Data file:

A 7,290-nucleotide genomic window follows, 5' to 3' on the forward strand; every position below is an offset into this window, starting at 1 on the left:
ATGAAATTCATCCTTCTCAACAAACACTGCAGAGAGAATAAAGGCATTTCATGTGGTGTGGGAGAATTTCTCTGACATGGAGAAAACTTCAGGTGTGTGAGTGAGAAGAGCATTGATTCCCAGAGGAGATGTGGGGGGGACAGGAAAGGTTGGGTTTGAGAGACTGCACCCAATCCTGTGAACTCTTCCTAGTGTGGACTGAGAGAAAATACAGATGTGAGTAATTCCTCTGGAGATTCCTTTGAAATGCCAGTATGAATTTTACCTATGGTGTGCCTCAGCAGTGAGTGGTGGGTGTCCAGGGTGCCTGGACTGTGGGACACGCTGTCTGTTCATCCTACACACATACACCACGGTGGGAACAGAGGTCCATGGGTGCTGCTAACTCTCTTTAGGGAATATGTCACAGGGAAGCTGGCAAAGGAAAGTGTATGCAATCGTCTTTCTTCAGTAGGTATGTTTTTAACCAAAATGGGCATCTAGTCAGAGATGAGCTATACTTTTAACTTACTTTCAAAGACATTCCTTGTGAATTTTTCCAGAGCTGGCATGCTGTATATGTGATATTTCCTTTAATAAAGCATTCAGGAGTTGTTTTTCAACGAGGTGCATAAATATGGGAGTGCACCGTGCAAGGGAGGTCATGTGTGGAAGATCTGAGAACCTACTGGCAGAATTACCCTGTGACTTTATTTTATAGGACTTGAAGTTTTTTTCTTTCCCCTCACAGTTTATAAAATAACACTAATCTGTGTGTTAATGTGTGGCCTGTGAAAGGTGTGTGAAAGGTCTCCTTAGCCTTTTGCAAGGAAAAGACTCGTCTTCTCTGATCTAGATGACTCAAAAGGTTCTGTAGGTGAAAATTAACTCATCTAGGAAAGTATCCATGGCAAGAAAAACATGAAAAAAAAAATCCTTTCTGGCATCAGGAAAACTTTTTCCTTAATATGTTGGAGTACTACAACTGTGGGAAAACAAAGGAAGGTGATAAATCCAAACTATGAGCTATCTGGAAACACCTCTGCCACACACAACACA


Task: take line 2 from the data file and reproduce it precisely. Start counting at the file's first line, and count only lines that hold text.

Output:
ATGAAATTCATCCTTCTCAACAAACACTGCAGAGAGAATAAAGGCATTTCATGTGGTGTGGGAGAATTTCTCTGACATGGAGAAAACTTCAGGTGTGTGAGTGAGAAGAGCATTGATTCCCAGAGGAGATGTGGGGGGGACAGGAAAGGTTGGGTTTGAGAGACTGCACCCAATCCTGTGAACTCTTCCTAGTGTGGACTGAGAGAAAATACAGATGTGAGTAATTCCTCTGGAGATTCCTTTGAAATGCCAGTATGAATTTTACCTATGGTGTGCCTCAGCAGTGAGTGGTGGGTGTCCAGGGTGCCTGGACTGTGGGACACGCTGTCTGTTCATCCTACACACATACACCACGGTGGGAACAGAGGTCCATGGGTGCTGCTAACTCTCTTTAGGGAATATGTCACAGGGAAGCTGGCAAAGGAAAGTGTATGCAATCGTCTTTCTTCAGTAGGTATGTTTTTAACCAAAATGGGCATCTAGTCAGAGATGAGCTATACTTTTAACTTACTTTCAAAGACATTCCTTGTGAATTTTTCCAGAGCTGGCATGCTGTATATGTGATATTTCCTTTAATAAAGCATTCAGGAGTTGTTTTTCAACGAGGTGCATAAATATGGGAGTGCACCGTGCAAGGGAGGTCATGTGTGGAAGATCTGAGAACCTACTGGCAGAATTACCCTGTGACTTTATTTTATAGGACTTGAAGTTTTTTTCTTTCCCCTCACAGTTTATAAAATAACACTAATCTGTGTGTTAATGTGTGGCCTGTGAAAGGTGTGTGAAAGGTCTCCTTAGCCTTTTGCAAGGAAAAGACTCGTCTTCTCTGATCTAGATGACTCAAAAGGTTCTGTAGGTGAAAATTAACTCATCTAGGAAAGTATCCATGGCAAGAAAAACATGAAAAAAAAAATCCTTTCTGGCATCAGGAAAACTTTTTCCTTAATATGTTGGAGTACTACAACTGTGGGAAAACAAAGGAAGGTGATAAATCCAAACTATGAGCTATCTGGAAACACCTCTGCCACACACAACACA